There are four state-based awards:
1. New Hampshire Charitable Foundation Scholarship
The New Hampshire Charitable Foundation issues scholarships in four categories:
Certificate or license.
One application covers all four categories; students are automatically matched with the appropriate award. Award amounts vary, ranging from $250 to $5,000. Students must submit the Free Application for Federal Student Aid (FAFSA), their transcripts and, if they win a scholarship, write a letter of thanks to donors.
2. New Hampshire Higher Education Assistance Foundation (NHHEAF) Network Scholarship
The NHHEAF Network Scholarship is for New Hampshire residents who have GPAs of 2.5 or higher and demonstrate financial need. Only students who are returning to college for their second year or higher are eligible; first-year college students don't qualify.
Award amounts range from $2,500 to $5,000. To apply, students must complete an application and write an essay.
3. New Hampshire Scholars
The New Hampshire Scholars program prepares students for success after high school. Though the program itself doesn’t issue scholarships, graduates of the program are eligible for scholarships offered by more than a dozen New Hampshire colleges. Award amounts range from $1,000 to $32,000, but awards and program requirements vary by school.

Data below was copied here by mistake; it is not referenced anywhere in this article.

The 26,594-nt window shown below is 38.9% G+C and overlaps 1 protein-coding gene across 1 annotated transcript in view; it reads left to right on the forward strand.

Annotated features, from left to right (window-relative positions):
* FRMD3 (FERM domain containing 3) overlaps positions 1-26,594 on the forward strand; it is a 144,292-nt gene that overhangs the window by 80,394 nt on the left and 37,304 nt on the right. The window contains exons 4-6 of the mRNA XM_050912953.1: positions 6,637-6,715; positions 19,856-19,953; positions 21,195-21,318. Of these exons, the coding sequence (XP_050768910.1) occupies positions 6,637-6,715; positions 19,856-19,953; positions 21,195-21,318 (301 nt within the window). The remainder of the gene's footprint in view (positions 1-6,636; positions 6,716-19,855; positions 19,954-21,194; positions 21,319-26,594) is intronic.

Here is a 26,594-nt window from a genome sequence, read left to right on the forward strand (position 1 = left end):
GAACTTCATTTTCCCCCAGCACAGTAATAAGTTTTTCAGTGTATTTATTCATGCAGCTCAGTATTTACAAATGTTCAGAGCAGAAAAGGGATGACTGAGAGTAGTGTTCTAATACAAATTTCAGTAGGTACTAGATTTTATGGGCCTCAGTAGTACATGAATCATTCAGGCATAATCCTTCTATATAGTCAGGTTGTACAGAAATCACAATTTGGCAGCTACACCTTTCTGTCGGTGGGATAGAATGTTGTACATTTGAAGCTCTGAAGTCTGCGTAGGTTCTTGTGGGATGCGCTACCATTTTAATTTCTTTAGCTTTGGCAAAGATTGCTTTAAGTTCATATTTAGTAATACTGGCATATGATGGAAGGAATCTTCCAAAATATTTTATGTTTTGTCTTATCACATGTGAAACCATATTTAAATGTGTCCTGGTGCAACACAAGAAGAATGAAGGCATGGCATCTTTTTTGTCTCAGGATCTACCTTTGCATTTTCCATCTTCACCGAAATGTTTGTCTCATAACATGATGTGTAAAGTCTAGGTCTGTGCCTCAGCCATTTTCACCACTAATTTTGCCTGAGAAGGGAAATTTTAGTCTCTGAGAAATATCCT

To graduate as a New Hampshire Scholar, students must complete a core course of study that meets the program’s standards; they also have the option of pursuing academic or career pathways related to their career goals.
4. Higher Education Scholarships for Orphans of Veterans
Higher Education Scholarships for Orphans of Veterans provides $2,500 scholarships to orphans of New Hampshire service members who died in active duty or of service-connected disabilities. Students may use these scholarships at public New Hampshire schools to cover a portion of their room and board, books or supplies. Eligible students may also qualify for free tuition at select community colleges.
Tuition waivers in New Hampshire
Some New Hampshire residents may qualify for a full or partial tuition waiver, meaning they wouldn't have to pay the entire cost of tuition. There is one state tuition waiver program:
Tuition Waiver for Foster Children Program
If you were previously in foster care in New Hampshire, you may qualify for a tuition waiver at participating schools, including the University of New Hampshire, Keene State College, Plymouth State University, Granite State College and the Community College System of New Hampshire.
State loan programs